Afterwards, a young girl I have never noticed in the class before because she is so quiet, told me she'd never done as well in a Test before as she had in mine. She beamed. I was so proud of her. I find that young girls don't use their voices much in lectures- too many older people in the group perhaps, who already have the confidence to speak and own their own words, so the younger ones worry that they'll sound foolish if they offer their thoughts. Three of the people who offered answers to my questions were from the young lasses part of the class. I feel very strongly about the education of women and encouraging younger women to find their voices and use them, so this too made my heart glad. Go, Girls!  

And d'you know what's happened since then? Offers to give more formal talks have begun to find their way to me. Which means more people will know about butterflies and moths and why they matter and what they can do to help them. It's All Good, you see?

You know what I'm going to say don't you? If you've got the chance for a challenge but you're worried you might not be up to it- Go For It. What's the worst that can happen?  If it all goes horribly wrong, you can go home, pour an enormous glass of wine, laugh it off and you need never do it again. But it probably won't go horribly wrong- it's much more likely that you'll discover something beautiful you never knew was there.

 

CT :o)

 

33 comments:

  1. What a wonderful post. I'm so thrilled for you that it went so well, and it sounds as though you quite enjoyed it too. I think you're a natural at imparting knowledge in an interesting and enlightening way. I hope you are able to follow this path, it does sound rather perfect for you. Well done on taking this step. I found your post very inspirational. CJ xx

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    1. Thank you CJ, that's so kind of you. xx

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  2. OK, first I have to say this - with love! - did you not realise that you have been teaching all of us all about butterflies and moths and plants and and and for all these months!!! You are obviously a natural born teacher of all things ecological!!!! I hope that it all goes really well for you and that you love doing it!!! If you have found your niche run with it is what I say. The speaking to groups thing is amazing and I totally get what you are saying, it is a mix of terror and thrill at the same time isn't it, you so want to share, and yet are nervous at the same time, it is a rush, but a good one! Most of all, do what you love and enjoy! Thank you so much for all that you have taught me already!!!! xx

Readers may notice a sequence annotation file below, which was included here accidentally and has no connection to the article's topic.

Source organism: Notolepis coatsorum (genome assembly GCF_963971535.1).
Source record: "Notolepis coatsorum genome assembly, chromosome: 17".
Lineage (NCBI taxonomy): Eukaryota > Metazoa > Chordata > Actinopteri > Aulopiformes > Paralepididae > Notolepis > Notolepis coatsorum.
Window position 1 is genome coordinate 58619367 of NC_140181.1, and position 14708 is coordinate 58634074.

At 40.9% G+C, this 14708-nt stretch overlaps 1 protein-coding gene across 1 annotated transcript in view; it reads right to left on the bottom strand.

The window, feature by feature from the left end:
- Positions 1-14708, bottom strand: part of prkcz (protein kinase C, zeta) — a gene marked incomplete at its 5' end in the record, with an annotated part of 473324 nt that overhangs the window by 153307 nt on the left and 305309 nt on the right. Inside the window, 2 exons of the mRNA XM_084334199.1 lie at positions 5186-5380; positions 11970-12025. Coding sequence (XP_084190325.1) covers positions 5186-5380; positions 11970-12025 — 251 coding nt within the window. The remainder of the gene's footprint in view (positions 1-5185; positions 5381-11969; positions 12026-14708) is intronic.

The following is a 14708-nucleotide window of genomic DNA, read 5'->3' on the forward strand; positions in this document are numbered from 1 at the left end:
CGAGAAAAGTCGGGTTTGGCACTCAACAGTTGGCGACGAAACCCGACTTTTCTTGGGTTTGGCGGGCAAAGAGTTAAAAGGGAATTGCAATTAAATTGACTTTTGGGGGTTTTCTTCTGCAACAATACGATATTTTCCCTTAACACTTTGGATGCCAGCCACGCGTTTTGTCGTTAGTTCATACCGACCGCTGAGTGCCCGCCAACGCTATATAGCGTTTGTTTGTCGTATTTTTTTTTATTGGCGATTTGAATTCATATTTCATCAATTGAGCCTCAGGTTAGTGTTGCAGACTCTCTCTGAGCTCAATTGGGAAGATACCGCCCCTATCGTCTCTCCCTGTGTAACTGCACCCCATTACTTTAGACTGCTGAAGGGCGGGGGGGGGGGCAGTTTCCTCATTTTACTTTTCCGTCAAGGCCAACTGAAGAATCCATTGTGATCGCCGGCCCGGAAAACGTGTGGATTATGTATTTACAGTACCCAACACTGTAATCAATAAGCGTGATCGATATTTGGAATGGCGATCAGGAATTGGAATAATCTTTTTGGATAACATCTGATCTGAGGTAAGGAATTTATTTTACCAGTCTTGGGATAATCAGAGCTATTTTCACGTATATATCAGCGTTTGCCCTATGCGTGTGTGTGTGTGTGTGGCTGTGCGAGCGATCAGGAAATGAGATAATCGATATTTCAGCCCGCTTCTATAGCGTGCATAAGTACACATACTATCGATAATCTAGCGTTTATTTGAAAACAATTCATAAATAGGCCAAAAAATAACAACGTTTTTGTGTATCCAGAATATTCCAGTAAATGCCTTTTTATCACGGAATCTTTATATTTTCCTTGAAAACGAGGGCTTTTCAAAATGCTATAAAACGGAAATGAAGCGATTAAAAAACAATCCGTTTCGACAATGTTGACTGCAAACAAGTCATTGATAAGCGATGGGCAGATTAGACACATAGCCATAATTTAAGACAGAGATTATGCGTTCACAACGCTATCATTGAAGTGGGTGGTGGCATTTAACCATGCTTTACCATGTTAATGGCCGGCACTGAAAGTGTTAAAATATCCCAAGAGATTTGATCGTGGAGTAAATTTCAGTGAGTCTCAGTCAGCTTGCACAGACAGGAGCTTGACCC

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    1. Thanks Amy, that's very kind of you. I guess teaching a formal lecture to degree students is different to what I've done before so it was a challenge but one I really enjoyed. It was lovely to get good feedback from the group too. xx

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  3. I can only echo the comment above - I have learned a great deal about the natural world from reading your blog. I think part of what makes a good teacher is passion for their subject - and you certainly have that!

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    1. Many thanks, Stephanie, that's much appreciated. x

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  4. Oh CT that's wonderful! Your posts are always filled with warmth & information you're obviously a natural at teaching & how wonderful that you plan to put your degree to good use. Speaking to groups becomes easier as time goes by believe me! I do wonder after I've spoken at training days/staff meetings how far this shy girl has come(me). Go for it girl, you certainly have it in you x

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    1. Thanks my dear- very kind and a lovely vote of confidence. xx

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  5. It is all VERY good, well done you! I'm so pleased for you and for your teaching group because the importance for having a good enthusiastic teacher cannot be under estimated. When I was at school and Uni, the difference between the lectures who were passionate about their subjects and those who were just putting the days in until retirement was acute. Amy is so right, you have indeed been teaching us all this time and very generous to do so. x

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    1. You're so right about enthusiasm, it makes all the difference. It's infectious I always think. Thanks for your kind words about the blog- much appreciated. Hope your revision is going well- I still haven't started mine and the exam's in a fortnight! xx

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  6. This was all very lovely and congratulations to you. Keep doing what you are doing, accept all life's challenges, for you only go through this life once and make it all count. That is what I have been doing for 72 years and continue to do so. Every day to me is an adventure - its always out there if you want it and one usually finds it even when not looking. My Mom said "If you find something you love in life, run with it". I been running ever since. ha,ha There are no excuses not to explore and learn - isn't that mostly why we are here on this earth - explore, learn, teach (pass it on or pass it forward) Them's ma rules, eh. Have a wonderful day and because I read your posts, I know more now about the fluttery side of life that I ever thought I would. Cheers and have a lovely day. Lilly